II. Our commitment to the second
table and to neighbor-love must even extend to enemies.
Now an interesting thing is introduced in verses 4 and 5. It’s the second thing I want you to see tonight. Having heard these dictates of how we’re to see the ninth commandment applied in our lives, Moses now tells us some directives for practical kindness to personal enemies. In fact, he gives two examples. In these two examples he shows us that our commitment to the second table of the law—the neighbor law commands, must extend even to our enemies we are told.
The enemy here may well mean your legal adversary. This may not be an enemy of the nation although it could mean that. It may just mean the person who happens to be your legal adversary. You’re having a property dispute; the guy who is on the other side is your enemy. You may not want to kill him or maybe sometimes you do feel like killing him, but he is your legal counterpart; he’s your adversary in court. In both of these two illustrations, we are told to treat that opponent, that enemy, with humanity and with kindness.
In verse 4, the point is that we should deal with an adversary just like we would deal with a neighbor. If we came across a neighbor’s ox or donkey that had wandered away from his farm, we’d take the animal back. And this law says to do the same for your enemy. He’s your opponent but treat him like a neighbor when the opportunity presents itself. The example in verse 5 is one of a burdened down domestic animal. The animal is so burdened down that is can’t get up. Guy Richard said that the most humorous thing on their trip on the way over to Scotland to begin their studies there was when they had gotten everything together, packed in and they had loaded down his little daughter’s back pack and put it on her and it was so heavy that she toppled over backward and her little hands and feet were up in the air and she was not amused that everybody else was laughing at her. Well, here’s this animal burdened down and he can’t get up, but he’s your enemy’s animal and what’s the point of verse 5? Well, the donkey hadn’t done anything to you, so don’t take it out on him. Rather, show appropriate kindness to one’s adversary. Understand, the mind set of the believer is to be actively looking for opportunities to express neighbor love even with an enemy.
By the way, do you see here how the principle of impartiality is being extended beyond the judicial setting? You’re to be impartial in court. Now you’re to be impartial in how you deal with your neighbor. That principle of impartiality extends to a practical concern for our neighbor’s well being. This passage, and we could go to others, but this passage makes it crystal clear that the idea that ‘the Old Testament taught that you were to hate your enemy’ and that ‘the New Testament teaches that you’re to love your enemy,’ is just a fallacy. It’s not that far from this to love your enemy. The principle is practical, appropriate concern even for one’s enemy. And, by the way, we should also say that the uniqueness of the New Testament, as we look at this law, is if we understand Jeremiah 31, that by the grace of the Lord Jesus Christ the Holy Spirit turns our heart of stone to a heart of flesh, and that law which was written on our hearts even as pagans which condemned us in our conscience, now becomes by the Spirit an energizing force for the pleasure of God, for the doing of what is right, for the walking in holiness, and so this law written on hearts of flesh becomes something that we love and long to emulate rather than something that condemns us and speaks against our conscience.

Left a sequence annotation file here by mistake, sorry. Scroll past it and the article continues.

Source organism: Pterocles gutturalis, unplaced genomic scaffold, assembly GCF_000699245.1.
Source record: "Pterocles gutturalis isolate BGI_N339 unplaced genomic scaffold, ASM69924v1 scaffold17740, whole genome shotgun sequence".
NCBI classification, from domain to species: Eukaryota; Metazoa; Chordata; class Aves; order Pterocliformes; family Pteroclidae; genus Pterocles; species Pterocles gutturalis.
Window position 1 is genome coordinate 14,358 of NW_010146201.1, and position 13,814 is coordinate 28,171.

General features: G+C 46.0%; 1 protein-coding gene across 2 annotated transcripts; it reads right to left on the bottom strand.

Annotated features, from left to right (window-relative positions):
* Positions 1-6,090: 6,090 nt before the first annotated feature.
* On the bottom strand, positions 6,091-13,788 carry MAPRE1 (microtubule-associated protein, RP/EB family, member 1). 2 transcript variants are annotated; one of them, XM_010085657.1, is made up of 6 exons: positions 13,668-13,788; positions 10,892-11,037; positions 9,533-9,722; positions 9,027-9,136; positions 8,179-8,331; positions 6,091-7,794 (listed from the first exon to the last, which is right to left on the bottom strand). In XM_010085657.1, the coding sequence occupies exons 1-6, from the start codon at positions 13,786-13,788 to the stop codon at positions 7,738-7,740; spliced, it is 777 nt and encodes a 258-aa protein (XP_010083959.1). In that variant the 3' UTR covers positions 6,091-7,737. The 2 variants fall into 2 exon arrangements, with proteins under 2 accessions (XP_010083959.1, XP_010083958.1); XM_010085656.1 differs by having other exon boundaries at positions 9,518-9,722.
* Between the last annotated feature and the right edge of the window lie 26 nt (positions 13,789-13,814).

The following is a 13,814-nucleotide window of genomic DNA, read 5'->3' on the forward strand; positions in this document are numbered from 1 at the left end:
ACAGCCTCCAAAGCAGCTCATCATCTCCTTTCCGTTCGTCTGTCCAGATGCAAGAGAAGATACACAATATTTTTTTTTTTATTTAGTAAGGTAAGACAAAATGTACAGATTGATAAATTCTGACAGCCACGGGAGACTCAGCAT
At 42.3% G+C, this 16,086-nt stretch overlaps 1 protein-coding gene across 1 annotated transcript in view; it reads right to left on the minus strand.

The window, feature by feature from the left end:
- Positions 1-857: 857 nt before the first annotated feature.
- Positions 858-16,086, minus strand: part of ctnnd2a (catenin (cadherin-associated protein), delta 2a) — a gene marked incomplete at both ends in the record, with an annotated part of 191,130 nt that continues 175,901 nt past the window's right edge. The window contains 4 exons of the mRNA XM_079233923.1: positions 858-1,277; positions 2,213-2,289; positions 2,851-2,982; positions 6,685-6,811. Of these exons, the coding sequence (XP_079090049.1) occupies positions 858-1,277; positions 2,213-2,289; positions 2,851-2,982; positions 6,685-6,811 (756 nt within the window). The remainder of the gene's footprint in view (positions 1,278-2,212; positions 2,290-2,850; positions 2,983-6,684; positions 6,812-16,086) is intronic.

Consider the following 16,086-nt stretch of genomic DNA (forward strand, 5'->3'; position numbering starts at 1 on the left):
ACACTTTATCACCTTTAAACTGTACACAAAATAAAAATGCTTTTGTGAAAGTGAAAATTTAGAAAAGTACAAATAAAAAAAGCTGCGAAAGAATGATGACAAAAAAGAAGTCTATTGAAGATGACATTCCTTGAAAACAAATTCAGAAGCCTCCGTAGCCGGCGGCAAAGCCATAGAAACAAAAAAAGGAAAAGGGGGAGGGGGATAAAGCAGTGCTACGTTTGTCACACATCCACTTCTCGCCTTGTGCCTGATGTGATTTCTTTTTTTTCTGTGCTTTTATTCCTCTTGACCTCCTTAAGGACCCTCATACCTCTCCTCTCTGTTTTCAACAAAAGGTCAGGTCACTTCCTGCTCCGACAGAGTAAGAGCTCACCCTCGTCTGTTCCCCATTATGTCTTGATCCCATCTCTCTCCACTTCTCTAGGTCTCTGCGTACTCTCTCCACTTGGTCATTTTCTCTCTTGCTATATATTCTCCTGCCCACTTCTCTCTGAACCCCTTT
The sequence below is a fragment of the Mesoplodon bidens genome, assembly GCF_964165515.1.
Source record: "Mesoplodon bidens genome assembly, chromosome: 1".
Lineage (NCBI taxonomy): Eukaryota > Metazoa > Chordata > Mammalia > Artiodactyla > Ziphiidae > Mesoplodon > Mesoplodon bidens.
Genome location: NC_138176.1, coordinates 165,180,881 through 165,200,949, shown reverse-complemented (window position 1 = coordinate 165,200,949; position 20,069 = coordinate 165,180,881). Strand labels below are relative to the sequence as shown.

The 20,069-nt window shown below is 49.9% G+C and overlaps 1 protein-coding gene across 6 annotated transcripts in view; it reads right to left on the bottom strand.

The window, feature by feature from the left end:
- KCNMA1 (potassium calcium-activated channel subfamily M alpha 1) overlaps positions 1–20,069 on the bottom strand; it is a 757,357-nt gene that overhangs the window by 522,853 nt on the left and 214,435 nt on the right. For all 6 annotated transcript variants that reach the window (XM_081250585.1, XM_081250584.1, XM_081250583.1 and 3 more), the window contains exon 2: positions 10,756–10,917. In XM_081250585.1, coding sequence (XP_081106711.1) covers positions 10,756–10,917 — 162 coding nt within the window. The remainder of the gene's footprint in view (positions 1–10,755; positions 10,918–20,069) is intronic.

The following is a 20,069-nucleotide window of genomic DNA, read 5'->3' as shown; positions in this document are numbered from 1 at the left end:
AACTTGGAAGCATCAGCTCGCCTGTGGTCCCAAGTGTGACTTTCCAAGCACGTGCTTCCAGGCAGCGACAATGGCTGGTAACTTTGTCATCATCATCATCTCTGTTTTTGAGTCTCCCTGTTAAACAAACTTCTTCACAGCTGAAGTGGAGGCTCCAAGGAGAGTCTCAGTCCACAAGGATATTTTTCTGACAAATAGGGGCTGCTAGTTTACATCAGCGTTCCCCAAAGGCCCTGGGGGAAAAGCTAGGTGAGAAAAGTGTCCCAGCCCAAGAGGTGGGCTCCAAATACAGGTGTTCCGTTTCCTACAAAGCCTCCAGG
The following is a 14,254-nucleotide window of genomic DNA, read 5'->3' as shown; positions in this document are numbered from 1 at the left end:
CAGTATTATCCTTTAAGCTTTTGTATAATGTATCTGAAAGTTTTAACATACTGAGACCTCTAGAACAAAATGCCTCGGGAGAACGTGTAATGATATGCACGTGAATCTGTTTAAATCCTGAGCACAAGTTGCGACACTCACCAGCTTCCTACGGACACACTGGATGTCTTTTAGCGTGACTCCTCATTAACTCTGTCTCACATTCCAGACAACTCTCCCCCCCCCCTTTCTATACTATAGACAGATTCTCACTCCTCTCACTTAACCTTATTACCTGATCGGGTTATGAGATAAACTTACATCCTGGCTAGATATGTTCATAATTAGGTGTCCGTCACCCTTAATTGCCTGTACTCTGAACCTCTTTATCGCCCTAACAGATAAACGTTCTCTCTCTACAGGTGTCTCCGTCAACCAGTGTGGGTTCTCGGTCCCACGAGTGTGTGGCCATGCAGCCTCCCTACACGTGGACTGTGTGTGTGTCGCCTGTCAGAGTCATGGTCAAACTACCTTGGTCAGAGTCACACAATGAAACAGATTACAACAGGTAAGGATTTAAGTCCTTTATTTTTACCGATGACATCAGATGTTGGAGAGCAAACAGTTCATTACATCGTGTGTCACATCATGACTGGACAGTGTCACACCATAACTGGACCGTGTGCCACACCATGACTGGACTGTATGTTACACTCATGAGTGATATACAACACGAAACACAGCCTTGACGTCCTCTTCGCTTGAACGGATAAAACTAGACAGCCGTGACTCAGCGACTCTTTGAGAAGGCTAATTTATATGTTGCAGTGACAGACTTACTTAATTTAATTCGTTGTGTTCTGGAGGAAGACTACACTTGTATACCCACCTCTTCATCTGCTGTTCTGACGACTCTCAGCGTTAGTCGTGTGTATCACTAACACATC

III. There is a special burden on
those in positions of influence (especially, here, the judiciary) to show
justice to the vulnerable.
In verses 6 through 9 we see a third thing. Now we’re back to those court laws again. Here we see some demands for Israel’s judges to show impartial justice to all alike. There’s a special burden on those who are in positions of influence to show justice to the vulnerable. In the legal system, sometimes the only people who can help the vulnerable are those who have been officially charged to do so and placed in positions of leadership and responsibility. Here especially those who were in the judiciary.